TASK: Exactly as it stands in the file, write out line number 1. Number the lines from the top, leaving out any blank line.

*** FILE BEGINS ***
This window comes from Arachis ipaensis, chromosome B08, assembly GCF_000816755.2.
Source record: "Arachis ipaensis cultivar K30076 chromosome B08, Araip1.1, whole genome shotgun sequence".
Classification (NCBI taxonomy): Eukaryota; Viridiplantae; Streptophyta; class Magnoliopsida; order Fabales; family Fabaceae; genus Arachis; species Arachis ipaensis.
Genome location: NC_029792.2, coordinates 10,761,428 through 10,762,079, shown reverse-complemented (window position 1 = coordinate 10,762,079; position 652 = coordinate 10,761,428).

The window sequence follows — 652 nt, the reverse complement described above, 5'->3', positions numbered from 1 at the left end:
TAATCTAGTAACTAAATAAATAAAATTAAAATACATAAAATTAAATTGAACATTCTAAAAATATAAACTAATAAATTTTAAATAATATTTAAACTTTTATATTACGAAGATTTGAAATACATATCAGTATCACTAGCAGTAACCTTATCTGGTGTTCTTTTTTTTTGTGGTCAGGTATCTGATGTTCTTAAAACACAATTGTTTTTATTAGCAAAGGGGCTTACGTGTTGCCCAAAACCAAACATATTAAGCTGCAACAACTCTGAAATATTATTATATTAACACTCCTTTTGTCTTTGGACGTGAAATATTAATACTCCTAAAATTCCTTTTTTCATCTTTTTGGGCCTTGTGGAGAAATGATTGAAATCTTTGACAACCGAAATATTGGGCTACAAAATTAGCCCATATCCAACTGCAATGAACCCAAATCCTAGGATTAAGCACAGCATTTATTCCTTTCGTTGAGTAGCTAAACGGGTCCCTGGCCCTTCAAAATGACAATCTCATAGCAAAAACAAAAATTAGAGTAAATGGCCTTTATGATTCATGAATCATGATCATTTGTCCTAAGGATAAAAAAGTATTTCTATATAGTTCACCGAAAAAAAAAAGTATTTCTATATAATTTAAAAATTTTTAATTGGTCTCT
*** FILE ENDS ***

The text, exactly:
This window comes from Arachis ipaensis, chromosome B08, assembly GCF_000816755.2.